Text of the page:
2. Congregations are capable of falling into this too. Do our councils meetings focus on the treasurer’s report or the evangelism report? What makes our decisions for us?
3. We cannot serve, at least not in a true sense, both God and money. We have to make a choice. Bi-theism is not a possible alternative. We will either hate one or the other and the other one will get our love, our true love.
4. This is unfortunately contrary to our experience. God sees the truth, but we have a much harder time of it. Money’s allure is pretty potent. As a result we often exalt it, despite the fact we know its faults that that God wants otherwise.
5. The world is shrewd about money and we are not. Christians can be really dumb about money.
6. Can we really own money? When we think we have possessions we are actually possessed by them. That money hole that we must feed owns us, we don’t own it. Money and the pursuit of money can take control of our lives and wreak havoc with it. Even wealthy people are never sated, at least many of them are not.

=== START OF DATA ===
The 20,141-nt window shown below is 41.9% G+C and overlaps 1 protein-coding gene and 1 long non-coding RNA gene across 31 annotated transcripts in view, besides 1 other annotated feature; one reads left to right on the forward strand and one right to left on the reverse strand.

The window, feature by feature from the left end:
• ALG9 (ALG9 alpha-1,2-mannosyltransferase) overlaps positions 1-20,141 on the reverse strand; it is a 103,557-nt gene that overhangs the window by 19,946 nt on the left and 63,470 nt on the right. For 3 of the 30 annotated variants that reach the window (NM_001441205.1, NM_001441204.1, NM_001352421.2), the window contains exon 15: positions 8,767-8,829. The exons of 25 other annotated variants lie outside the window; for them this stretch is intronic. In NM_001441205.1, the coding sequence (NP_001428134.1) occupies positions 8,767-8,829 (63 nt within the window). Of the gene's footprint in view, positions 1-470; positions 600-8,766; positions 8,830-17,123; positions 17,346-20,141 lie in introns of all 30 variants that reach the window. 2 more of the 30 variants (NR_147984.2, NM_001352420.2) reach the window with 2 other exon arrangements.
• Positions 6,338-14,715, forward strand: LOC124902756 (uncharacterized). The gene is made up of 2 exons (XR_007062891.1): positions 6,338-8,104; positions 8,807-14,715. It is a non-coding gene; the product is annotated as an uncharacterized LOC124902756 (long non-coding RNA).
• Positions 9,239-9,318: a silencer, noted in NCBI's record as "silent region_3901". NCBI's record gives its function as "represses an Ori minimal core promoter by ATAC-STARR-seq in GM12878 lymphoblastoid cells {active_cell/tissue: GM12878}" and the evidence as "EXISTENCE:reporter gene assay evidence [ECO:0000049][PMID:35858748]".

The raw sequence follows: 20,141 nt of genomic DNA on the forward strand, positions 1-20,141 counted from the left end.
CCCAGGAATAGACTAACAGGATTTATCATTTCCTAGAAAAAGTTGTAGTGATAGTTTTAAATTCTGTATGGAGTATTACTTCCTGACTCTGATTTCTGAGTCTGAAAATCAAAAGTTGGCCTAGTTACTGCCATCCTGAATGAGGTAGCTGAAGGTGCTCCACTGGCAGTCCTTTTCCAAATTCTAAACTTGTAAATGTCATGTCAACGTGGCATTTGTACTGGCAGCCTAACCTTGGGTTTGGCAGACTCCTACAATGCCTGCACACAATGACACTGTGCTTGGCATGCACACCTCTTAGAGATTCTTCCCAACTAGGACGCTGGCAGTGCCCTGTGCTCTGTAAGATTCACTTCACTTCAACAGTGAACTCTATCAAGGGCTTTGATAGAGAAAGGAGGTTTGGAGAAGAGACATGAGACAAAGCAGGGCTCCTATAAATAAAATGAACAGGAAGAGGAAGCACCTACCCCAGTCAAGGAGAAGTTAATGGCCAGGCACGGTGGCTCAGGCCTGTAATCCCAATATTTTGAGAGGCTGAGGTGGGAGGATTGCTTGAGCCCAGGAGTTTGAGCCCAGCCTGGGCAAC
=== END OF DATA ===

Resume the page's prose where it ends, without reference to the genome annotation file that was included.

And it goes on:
7. The world says that money can do no real good except for yourself – climb the food chain. Only a fool would try to do good for someone else with their cash, their time or anything else. Madison Avenue is built on the idea that we spend money for ourselves.
1. The Lord God is a much better God than money. There are heavenly dwellings to talk about here that money simply cannot buy. He does not fail me on the day of my death. The heavenly business model is completely antithetical to the worldly, monetary model – it is a model predicated upon grace, a stupid way to do business, but a great way to save the world.